At cum tristis hiems squalentia protulit ora,
    terraque marmoreo est candida facta gelu,
    dum prohibet Boreas et nix habitare sub Arcto,
    tum patet has gentes axe tremente premi.
    Nix iacet, et iactam ne sol pluuiaeque resoluant,
    indurat Boreas perpetuamque facit.
    Ergo ubi delicuit nondum prior, altera uenit,
    et solet in multis bima manere locis;
    tantaque commoti uis est Aquilonis, ut altas
    aequet humo turres tectaque rapta ferat.
    Pellibus et sutis arcent mala frigora bracis,
    oraque de toto corpore sola patent.
    Saepe sonant moti glacie pendente capilli,
    et nitet inducto candida barba gelu;
    nudaque consistunt, formam seruantia testae,
    uina, nec hausta meri, sed data frusta bibunt.
    Quid loquar, ut uincti concrescant frigore riui,
    deque lacu fragiles effodiantur aquae?
    Ipse, papyrifero qui non angustior amne
    miscetur uasto multa per ora freto,
    caeruleos uentis latices durantibus, Hister
    congelat et tectis in mare serpit aquis;
    quaque rates ierant, pedibus nunc itur, et undas
    frigore concretas ungula pulsat equi;
    perque nouos pontes, subter labentibus undis,
    ducunt Sarmatici barbara plaustra boues.
    Vix equidem credar, sed, cum sint praemia falsi
    nulla, ratam debet testis habere fidem.
    Vidimus ingentem glacie consistere pontum,
    lubricaque inmotas testa premebat aquas.
    Nec uidisse sat est. Durum calcauimus aequor,
    undaque non udo sub pede summa fuit.
    Si tibi tale fretum quondam, Leandre, fuisset,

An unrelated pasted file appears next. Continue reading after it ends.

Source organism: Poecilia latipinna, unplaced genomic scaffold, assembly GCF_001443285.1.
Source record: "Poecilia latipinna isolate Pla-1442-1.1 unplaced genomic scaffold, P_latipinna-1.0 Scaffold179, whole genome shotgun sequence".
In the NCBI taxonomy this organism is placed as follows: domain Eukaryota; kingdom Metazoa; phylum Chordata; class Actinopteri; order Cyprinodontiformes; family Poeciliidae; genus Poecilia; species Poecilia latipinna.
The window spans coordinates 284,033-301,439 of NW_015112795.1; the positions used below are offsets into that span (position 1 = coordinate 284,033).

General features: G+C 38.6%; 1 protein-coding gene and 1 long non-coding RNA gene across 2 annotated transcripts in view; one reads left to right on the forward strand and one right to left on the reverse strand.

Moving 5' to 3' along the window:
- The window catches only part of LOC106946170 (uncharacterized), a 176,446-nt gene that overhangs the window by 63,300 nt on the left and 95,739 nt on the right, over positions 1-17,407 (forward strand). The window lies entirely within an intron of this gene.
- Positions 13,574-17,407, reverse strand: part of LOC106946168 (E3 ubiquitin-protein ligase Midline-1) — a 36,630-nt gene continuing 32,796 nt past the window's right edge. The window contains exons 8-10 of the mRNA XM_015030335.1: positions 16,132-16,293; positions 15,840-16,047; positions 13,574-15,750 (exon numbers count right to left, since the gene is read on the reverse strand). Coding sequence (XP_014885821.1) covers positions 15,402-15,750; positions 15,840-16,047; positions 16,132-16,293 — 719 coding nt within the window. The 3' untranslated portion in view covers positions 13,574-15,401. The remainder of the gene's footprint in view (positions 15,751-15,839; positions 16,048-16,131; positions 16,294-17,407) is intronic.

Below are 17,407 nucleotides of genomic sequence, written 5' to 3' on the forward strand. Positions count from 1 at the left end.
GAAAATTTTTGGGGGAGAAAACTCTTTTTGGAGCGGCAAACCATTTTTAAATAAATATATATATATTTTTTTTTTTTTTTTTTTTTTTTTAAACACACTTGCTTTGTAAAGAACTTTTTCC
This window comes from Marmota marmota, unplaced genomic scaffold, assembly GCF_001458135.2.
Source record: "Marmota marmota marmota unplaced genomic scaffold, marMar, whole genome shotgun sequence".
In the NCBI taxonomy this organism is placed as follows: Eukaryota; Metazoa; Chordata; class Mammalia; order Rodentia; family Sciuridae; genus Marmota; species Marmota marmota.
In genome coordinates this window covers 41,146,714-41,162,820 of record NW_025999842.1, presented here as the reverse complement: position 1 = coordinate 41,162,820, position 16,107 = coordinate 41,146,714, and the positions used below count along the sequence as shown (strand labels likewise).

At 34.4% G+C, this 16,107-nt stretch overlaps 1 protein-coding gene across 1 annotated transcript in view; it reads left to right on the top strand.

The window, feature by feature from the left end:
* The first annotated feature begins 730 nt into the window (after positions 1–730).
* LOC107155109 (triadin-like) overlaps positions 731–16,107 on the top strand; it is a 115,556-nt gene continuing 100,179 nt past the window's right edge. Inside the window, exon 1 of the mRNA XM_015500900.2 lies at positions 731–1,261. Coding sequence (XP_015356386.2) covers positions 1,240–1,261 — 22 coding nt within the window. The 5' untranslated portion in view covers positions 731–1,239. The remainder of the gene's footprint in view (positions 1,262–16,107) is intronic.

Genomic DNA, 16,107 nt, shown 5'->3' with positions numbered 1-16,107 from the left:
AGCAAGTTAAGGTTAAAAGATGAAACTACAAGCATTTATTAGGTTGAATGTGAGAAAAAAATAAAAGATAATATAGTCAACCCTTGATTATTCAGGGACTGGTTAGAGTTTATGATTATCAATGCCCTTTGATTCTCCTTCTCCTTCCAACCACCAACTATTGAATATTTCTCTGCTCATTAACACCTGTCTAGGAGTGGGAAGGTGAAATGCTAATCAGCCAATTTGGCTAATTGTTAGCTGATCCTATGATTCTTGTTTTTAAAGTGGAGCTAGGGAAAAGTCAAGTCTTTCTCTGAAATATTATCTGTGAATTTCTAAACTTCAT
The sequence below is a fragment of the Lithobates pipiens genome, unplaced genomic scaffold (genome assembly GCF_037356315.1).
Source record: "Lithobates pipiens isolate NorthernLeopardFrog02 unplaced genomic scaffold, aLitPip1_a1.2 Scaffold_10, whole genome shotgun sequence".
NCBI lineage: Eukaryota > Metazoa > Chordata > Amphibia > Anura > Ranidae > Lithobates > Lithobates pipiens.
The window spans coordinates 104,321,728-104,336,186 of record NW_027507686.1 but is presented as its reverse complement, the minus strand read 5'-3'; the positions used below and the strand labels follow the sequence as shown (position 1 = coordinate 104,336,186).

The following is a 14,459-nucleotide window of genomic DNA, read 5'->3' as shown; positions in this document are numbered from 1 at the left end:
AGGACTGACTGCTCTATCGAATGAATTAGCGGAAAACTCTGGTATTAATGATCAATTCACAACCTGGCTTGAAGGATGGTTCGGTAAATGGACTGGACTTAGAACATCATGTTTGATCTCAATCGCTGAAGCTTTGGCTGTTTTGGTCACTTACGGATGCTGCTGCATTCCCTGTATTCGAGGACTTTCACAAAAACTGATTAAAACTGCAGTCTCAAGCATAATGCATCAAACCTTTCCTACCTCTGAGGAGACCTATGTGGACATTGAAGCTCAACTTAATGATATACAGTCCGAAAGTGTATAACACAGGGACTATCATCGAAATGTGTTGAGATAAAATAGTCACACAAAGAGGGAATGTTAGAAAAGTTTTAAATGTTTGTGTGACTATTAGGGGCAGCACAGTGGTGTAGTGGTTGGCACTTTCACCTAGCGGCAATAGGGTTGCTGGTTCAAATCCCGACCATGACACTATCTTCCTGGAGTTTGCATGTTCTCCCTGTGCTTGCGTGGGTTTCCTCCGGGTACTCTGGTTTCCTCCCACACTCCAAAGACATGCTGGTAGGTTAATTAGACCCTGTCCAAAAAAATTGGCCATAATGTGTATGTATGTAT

non foret angustae mors tua crimen aquae.
    Tum neque se pandi possunt delphines in auras
    et quamuis Boreas iactatis insonet alis,
    fluctus in obsesso gurgite nullus erit;
    inclusaeque gelu stabunt in marmore puppes,
    nec poterit rigidas findere remus aquas.
    Vidimus in glacie pisces haerere ligatos,
    sed pars ex illis tum quoque uiua fuit.
    (from The Latin Library)

  2. December 14, 2007
     Don Share

    Well, we've been talking about Bunting, so how 'bout his "Snow's on the fellside..."- a version of Horace (Odes, I ix)?
    It begins:
    Snow's on the fellside, look! How deep;
    our wood's staggering under its weight.
    The burns will be tonguetied while frost lasts...

  3. December 14, 2007

    I'll take it! But note that neither poet seems to like watching snow fall: we enjoy wild weather more now that it threatens us less. To Ovid by the Black Sea, as to James Thomson, snowstorms are no fun.

  4. December 15, 2007
     Ben Friedlander

    All too brief but well worth reading if you're writing an essay on the subject: the pages on "snow-scenery" in Lucy Larcom's Landscape in American Poetry (1879), less a monograph than a series of lovingly introduced quotes arranged by theme.
    Keeping to that period, Harper's published "A Christmas Garland of American Poems" in 1857 (not new works, but recent and already classic favorites with new illustrations, only a few of them actually Christmas poems), and this includes "Snow–A Winter Sketch" by Ralph Hoyt:
    'Tis winter, yet there is no sound
    Along the air,
    Of winds upon their battle-ground,
    But gently there,
    The snow is falling–all around
    How fair–how fair!